It is exciting to learn about a city through urban legends that may be true, may not be true, but they thrill your imagination and take you on the journey through history. Although, compared to most other world capitals Helsinki is a very young one, it has a rich urban folklore heritage. This post will be about ghost stories of Helsinki.
I did my own little research looking for a reliable ghost stories sources for the blog. Turns out that an official keeper and collector of ghost stories of Helsinki is Anna, lecturer at Helsinki City Museum. She was also a consultant for an amazing web resource about Helsinki – Nopsa Travel (check their haunted houses tour). With their help I discovered more ghosts than I expected there are in Helsinki: White lady of villa Kleineh, the ghost of the old Opera House, the headless colonel, the crying virgin of Eläintarha, and others . Almost all the haunted houses are concentrated in the centre of Helsinki. And just like any such like story, ghost stories of Helsinki are rather sad and mysterious, than scary.
Ladies first and here is the story of White Lady of Villa Kleineh and the oldest house in Kaivopuisto.
Nowadays Kaivopuisto is one of the oldest city parks and a home to several embassies (United States, Estonia, Spain, France, the Netherlands, and the United Kingdom). Just walking in this part of the park and watching at the old houses is a treat. Each house is different in style from its neighbour and they all look like they have a story to tell. Just like Villa Kleineh, the oldest house in the area at Itäinen Puistotie 7.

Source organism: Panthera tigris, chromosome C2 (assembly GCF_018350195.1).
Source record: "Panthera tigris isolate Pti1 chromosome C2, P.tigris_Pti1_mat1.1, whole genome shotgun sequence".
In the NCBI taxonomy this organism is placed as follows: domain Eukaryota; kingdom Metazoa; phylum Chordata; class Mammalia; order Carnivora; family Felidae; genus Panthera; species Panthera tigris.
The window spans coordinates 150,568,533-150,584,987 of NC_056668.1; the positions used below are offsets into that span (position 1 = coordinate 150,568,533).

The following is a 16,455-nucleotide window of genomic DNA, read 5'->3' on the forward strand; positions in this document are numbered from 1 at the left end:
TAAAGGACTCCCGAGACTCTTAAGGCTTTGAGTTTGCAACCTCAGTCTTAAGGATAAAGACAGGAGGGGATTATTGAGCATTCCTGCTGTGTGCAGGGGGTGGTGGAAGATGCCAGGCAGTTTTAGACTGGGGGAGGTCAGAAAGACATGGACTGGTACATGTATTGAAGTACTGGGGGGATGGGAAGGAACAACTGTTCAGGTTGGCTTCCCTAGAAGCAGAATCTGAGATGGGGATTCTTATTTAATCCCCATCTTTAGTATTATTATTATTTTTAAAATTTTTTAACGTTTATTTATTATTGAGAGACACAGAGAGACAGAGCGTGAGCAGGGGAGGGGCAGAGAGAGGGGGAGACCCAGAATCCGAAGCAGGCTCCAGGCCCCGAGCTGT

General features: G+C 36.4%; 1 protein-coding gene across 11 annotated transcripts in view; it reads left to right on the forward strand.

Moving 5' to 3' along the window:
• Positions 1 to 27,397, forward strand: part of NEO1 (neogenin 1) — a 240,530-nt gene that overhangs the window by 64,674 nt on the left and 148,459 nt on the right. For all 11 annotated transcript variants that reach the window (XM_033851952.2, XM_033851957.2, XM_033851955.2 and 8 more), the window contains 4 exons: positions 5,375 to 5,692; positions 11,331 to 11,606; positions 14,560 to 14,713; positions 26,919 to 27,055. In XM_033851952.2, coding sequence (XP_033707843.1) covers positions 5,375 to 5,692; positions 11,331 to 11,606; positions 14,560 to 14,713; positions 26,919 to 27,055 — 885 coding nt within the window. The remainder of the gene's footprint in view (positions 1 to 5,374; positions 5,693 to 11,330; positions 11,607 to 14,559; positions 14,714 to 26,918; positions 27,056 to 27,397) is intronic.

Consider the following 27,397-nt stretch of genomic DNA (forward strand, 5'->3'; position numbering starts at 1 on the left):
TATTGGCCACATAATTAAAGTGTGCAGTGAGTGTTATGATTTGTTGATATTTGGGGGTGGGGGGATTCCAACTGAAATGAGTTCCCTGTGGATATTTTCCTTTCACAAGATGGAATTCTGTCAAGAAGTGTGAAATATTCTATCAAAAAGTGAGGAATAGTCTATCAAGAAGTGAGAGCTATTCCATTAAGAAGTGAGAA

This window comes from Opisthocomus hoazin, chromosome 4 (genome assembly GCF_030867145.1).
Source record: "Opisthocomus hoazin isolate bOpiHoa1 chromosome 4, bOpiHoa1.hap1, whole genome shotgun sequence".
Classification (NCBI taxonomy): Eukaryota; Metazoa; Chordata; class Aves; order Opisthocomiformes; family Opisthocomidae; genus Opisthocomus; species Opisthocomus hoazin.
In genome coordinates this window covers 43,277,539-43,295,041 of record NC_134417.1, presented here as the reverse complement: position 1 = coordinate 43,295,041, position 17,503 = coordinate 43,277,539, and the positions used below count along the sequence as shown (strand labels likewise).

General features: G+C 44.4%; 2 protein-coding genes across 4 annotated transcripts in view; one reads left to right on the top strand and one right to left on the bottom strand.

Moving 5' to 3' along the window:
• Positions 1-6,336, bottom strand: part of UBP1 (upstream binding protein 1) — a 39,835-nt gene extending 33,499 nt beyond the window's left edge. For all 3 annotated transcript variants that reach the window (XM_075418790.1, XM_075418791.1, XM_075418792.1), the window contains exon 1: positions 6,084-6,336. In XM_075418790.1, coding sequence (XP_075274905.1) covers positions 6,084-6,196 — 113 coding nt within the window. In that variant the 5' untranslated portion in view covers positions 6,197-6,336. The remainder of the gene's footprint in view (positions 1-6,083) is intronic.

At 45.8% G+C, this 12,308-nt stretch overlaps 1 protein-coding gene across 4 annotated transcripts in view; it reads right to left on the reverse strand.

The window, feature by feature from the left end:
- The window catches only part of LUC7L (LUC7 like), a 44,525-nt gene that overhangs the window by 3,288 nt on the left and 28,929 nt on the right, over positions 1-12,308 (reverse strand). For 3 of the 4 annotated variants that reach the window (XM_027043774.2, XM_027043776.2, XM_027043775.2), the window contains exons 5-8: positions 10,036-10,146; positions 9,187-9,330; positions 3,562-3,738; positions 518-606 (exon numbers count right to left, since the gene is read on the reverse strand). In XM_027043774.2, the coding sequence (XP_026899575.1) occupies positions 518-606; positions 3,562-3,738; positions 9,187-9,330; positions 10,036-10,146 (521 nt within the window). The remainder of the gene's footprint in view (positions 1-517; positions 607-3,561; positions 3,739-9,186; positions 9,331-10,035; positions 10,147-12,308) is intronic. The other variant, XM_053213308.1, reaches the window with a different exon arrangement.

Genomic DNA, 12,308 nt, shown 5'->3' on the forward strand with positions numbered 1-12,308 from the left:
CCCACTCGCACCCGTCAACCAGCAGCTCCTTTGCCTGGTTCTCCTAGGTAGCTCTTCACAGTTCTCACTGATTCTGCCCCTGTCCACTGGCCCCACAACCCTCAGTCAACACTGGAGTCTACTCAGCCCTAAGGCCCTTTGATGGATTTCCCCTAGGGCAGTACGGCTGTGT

The villa was built in 1839 to be let to the guests of the bath resort Ullalinna. 1850s was the golden age of Ullalinna resort for it became a popular holiday destination for aristocrats and rich people from Russia and Baltic countries. What a place Kaivopuisto used to be back then! The park was full of beautifully dressed people, music played everywhere, restaurant and cafes welcomed guests. Parties and balls were organized for the nobility on Wednesdays and for common people dance evenings were held on Sundays.
In 1857 a famous Helsinki restaurateur, Louis Kleineh, bought the house for his family and since then it has been known as Villa Kleineh. The White Lady of villa Kleineh was the second wife of the restaurateur, Maria Kleineh. It is not exactly clear why she still roams the halls of the villa as a ghost. Probably, she enjoyed her life, as it was back then so much, she was unable to leave the place even after death and her nostalgic ghost stayed in the house to maintain the order.
After the Second World War the villa was housing the British delegation of the Allied Commission. Apparently, White Lady didn’t like the new residents because, among other things, she scared one of the English maids, living in the house, almost to death.
In 1999 the villa was let as a residence to the ambassador of the Netherlands and some time later it was sold altogether to the Netherlands state. Nowadays the house is the official residence to the ambassador of the Netherlands. Looks like the new owners of the house are more to White Lady’s liking.
Have you read or heard any other urban legends of Helsinki?